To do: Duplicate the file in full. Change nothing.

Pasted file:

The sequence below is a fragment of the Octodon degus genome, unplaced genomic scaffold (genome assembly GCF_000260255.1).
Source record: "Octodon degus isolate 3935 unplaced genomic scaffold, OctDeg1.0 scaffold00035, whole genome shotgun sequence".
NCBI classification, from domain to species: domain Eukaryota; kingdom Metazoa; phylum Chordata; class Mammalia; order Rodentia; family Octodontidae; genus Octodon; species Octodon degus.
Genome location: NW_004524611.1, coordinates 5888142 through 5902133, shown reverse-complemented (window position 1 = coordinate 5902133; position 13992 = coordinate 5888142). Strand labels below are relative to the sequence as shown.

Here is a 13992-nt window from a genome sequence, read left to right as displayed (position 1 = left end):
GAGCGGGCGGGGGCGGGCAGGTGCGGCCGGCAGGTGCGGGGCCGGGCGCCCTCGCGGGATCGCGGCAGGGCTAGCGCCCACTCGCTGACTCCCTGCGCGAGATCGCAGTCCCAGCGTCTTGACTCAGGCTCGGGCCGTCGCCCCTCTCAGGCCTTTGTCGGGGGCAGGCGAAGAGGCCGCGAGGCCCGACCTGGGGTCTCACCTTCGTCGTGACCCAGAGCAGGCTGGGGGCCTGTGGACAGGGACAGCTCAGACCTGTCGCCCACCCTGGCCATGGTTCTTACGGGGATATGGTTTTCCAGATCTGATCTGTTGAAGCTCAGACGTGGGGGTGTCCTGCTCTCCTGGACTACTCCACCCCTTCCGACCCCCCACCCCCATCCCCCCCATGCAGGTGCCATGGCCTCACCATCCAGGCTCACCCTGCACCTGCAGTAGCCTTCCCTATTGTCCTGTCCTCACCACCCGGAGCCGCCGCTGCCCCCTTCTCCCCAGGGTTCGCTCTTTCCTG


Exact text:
The sequence below is a fragment of the Octodon degus genome, unplaced genomic scaffold (genome assembly GCF_000260255.1).
Source record: "Octodon degus isolate 3935 unplaced genomic scaffold, OctDeg1.0 scaffold00035, whole genome shotgun sequence".
NCBI classification, from domain to species: domain Eukaryota; kingdom Metazoa; phylum Chordata; class Mammalia; order Rodentia; family Octodontidae; genus Octodon; species Octodon degus.
Genome location: NW_004524611.1, coordinates 5888142 through 5902133, shown reverse-complemented (window position 1 = coordinate 5902133; position 13992 = coordinate 5888142). Strand labels below are relative to the sequence as shown.

Here is a 13992-nt window from a genome sequence, read left to right as displayed (position 1 = left end):
GAGCGGGCGGGGGCGGGCAGGTGCGGCCGGCAGGTGCGGGGCCGGGCGCCCTCGCGGGATCGCGGCAGGGCTAGCGCCCACTCGCTGACTCCCTGCGCGAGATCGCAGTCCCAGCGTCTTGACTCAGGCTCGGGCCGTCGCCCCTCTCAGGCCTTTGTCGGGGGCAGGCGAAGAGGCCGCGAGGCCCGACCTGGGGTCTCACCTTCGTCGTGACCCAGAGCAGGCTGGGGGCCTGTGGACAGGGACAGCTCAGACCTGTCGCCCACCCTGGCCATGGTTCTTACGGGGATATGGTTTTCCAGATCTGATCTGTTGAAGCTCAGACGTGGGGGTGTCCTGCTCTCCTGGACTACTCCACCCCTTCCGACCCCCCACCCCCATCCCCCCCATGCAGGTGCCATGGCCTCACCATCCAGGCTCACCCTGCACCTGCAGTAGCCTTCCCTATTGTCCTGTCCTCACCACCCGGAGCCGCCGCTGCCCCCTTCTCCCCAGGGTTCGCTCTTTCCTG